Landlord-tenant disputes frequently arise over one party's alleged failure to honor the terms of a lease. When such disputes lead to litigation, courts will look to the clear language of the lease in deciding who is at fault. Supplemental documents, such as those discussing proposed amendments to the lease, may be considered by a court but are not necessarily enough to prove a party's case.
Landlord Ordered to Refund Rent for Delayed Elevator Installation
Here is a recent example from upstate New York. In 2008, the City of Troy in Rensselaer County needed to temporarily relocate its city hall while making renovations to its existing facility. The City signed a three-year lease to rent space in a private building. Prior to signing the lease, the landlord sent the City a “letter of intent” outlining the proposed agreement. Among other things, the landlord agreed to install an elevator in the building “at its sole expense.”
The final lease reflected this obligation, requiring the landlord to install the elevator by March 1, 2009, two months after the start of the lease's term. But for a number of reasons, the landlord did not install the elevator on time, delaying the City's ability to occupy the building until December 2009. During this delay, the City made rent payments on the lease. In October 2009, the City sued the landlord in Rensselaer County Supreme Court, seeking recovery of those rental payment due to the landlord's breach of the lease.
Before the Supreme Court, the landlord argued the City was at least partially responsible for the delay in installing the elevator. The landlord cited the original letter of intent which purportedly obligated the landlord to seek the City's approval in selecting an appropriate location for the elevator. But as the Supreme Court, and later the Appellate Division, Third Department, held, even if the letter of intent could be considered part of the lease itself, that did not excuse the landlord's “failure to install the elevator by March 1, 2009 as required” by the “unequivocal” terms of the lease. As the Third Department explained, the deadline “was in no way conditioned or dependent upon plaintiff's approval of the elevator's location.”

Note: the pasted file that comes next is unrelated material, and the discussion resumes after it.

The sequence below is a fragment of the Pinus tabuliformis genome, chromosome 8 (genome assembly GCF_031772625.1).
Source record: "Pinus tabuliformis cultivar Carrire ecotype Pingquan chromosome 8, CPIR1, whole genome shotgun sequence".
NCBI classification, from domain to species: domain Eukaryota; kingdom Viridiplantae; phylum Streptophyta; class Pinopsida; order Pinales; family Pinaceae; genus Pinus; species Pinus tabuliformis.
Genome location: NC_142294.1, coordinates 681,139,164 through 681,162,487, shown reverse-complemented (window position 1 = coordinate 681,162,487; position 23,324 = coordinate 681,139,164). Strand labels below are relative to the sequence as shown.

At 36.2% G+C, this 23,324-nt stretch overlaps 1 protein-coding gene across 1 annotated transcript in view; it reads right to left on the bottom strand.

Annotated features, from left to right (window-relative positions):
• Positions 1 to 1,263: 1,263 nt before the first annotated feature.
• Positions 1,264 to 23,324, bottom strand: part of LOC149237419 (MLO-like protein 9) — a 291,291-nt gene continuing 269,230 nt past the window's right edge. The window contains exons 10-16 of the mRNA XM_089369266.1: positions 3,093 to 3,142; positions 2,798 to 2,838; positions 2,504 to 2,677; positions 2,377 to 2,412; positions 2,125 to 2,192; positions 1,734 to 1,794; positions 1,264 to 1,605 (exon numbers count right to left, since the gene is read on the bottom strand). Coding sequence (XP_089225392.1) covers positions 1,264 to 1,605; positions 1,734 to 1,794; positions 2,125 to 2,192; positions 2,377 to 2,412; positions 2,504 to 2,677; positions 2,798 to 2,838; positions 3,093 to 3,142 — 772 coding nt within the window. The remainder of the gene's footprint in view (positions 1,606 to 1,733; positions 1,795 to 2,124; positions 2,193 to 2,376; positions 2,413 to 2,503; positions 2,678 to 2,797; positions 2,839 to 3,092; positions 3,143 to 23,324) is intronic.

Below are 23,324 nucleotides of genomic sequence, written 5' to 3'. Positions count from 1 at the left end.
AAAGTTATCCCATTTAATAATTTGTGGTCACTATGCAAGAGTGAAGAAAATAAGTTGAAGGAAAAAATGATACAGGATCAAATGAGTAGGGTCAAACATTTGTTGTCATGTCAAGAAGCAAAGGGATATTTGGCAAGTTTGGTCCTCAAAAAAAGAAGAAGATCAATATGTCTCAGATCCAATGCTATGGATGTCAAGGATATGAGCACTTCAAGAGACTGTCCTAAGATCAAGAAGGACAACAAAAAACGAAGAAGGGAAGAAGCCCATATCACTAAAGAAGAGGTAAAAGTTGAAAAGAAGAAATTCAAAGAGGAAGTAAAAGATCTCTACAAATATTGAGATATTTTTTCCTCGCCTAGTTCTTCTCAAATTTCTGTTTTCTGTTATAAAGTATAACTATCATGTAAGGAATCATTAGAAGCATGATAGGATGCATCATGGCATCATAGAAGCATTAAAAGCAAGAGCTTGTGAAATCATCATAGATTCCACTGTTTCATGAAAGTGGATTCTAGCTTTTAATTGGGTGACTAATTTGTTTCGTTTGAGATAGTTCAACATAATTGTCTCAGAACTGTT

The Third Department further agreed with the Supreme Court the City was entitled to a refund of nine months' back rent—the payments made between March 2009 and December 2009—as the City was “substantially and materially deprived of the beneficial use and enjoyment” of the building due to the landlord's non-compliance. The landlord argued the City waived its right to recover the March-thru-June payments because it did not make them “under protest,” but the Third Department said that was unnecessary. The court said under New York law, “payment of all required rent is a condition precedent to the maintenance of” a tenant's allegation the landlord has breached the lease.
Need Help With a Lease?If you are involved in a lease negotiation—or a potential breach of an existing lease—it is important to work with an experienced New York real estate attorney who can help protect your rights. Contact the offices of Waldhauser & Nisar, LLP, if you need to speak with an attorney today.